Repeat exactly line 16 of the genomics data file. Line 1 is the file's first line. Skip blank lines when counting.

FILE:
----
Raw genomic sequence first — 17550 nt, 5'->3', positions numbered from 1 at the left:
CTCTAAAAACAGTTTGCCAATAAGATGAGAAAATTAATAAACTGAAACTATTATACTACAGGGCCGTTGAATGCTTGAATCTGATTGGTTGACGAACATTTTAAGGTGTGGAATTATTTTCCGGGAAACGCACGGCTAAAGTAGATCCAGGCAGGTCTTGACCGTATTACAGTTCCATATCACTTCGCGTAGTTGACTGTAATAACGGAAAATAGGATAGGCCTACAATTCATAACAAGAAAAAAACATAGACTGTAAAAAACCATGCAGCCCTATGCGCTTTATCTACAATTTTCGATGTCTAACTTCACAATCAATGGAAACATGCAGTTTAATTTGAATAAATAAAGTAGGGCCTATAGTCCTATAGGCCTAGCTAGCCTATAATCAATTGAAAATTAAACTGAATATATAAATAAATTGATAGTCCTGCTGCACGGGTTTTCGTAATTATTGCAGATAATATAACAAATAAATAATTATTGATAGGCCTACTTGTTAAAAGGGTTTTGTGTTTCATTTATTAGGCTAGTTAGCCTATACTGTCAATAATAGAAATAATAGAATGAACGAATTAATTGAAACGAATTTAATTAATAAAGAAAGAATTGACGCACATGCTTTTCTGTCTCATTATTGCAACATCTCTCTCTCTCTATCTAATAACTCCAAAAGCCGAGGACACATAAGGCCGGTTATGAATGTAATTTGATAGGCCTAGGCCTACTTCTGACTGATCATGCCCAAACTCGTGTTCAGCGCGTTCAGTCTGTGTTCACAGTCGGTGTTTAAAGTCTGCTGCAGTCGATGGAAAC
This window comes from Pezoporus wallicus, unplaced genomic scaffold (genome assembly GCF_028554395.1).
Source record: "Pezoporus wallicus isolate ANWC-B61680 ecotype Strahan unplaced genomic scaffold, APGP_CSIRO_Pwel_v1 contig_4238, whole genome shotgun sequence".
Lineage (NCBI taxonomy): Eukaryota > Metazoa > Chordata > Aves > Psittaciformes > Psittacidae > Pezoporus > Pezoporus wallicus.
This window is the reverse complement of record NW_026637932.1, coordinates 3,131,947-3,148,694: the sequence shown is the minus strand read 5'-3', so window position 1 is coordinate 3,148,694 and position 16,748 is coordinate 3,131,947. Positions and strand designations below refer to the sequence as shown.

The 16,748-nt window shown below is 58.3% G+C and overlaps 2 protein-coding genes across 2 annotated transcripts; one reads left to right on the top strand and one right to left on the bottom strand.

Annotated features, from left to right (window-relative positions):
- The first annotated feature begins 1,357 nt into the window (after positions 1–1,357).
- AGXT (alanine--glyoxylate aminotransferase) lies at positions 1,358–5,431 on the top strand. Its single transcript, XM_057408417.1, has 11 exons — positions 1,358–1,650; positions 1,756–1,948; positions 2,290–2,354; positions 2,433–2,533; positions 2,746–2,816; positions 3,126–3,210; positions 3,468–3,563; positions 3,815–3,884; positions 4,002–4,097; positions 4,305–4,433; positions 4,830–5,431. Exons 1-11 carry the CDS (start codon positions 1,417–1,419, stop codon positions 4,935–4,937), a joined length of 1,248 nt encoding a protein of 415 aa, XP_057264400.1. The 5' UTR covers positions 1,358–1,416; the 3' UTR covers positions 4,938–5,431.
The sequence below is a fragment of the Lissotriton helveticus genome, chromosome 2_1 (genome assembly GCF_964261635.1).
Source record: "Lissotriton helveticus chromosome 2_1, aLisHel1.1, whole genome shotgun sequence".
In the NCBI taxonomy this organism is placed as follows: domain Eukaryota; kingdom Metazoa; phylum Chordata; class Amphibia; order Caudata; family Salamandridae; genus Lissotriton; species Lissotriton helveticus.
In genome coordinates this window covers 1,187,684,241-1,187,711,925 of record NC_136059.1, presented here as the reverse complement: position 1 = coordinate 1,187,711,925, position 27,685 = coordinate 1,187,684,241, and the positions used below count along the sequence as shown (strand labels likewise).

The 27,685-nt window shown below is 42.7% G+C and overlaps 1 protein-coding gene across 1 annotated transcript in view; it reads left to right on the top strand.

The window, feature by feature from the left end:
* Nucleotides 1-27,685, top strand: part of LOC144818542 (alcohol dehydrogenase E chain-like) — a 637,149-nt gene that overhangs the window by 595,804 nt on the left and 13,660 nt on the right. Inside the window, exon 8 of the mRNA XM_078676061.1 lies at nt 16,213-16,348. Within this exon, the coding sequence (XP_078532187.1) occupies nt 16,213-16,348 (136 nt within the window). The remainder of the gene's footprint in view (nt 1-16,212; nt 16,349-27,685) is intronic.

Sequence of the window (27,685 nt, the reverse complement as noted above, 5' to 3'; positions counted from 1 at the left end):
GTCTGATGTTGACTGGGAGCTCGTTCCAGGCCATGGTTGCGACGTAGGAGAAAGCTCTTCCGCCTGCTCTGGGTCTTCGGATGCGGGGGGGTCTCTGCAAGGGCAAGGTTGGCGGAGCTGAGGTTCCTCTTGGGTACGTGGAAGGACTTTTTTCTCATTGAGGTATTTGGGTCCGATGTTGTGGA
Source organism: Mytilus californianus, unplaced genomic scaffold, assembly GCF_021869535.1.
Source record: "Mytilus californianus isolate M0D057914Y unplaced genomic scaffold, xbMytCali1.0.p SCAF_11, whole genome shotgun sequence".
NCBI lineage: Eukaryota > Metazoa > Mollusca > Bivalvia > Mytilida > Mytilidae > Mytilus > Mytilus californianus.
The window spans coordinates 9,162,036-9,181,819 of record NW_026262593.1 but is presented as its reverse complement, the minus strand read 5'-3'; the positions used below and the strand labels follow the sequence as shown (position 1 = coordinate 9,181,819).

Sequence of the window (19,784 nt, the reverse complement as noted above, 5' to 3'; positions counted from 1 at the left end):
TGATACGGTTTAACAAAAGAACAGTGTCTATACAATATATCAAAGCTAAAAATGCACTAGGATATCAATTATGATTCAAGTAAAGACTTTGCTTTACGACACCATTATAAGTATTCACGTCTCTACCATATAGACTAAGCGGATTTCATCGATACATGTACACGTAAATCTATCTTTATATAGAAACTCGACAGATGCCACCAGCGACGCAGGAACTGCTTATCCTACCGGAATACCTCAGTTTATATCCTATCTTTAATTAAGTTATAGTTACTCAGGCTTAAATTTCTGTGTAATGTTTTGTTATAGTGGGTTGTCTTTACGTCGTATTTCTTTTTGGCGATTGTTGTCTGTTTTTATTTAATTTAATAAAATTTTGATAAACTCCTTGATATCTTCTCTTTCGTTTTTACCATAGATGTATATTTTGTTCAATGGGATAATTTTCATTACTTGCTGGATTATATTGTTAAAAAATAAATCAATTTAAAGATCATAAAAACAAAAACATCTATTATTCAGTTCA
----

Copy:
The window, feature by feature from the left end: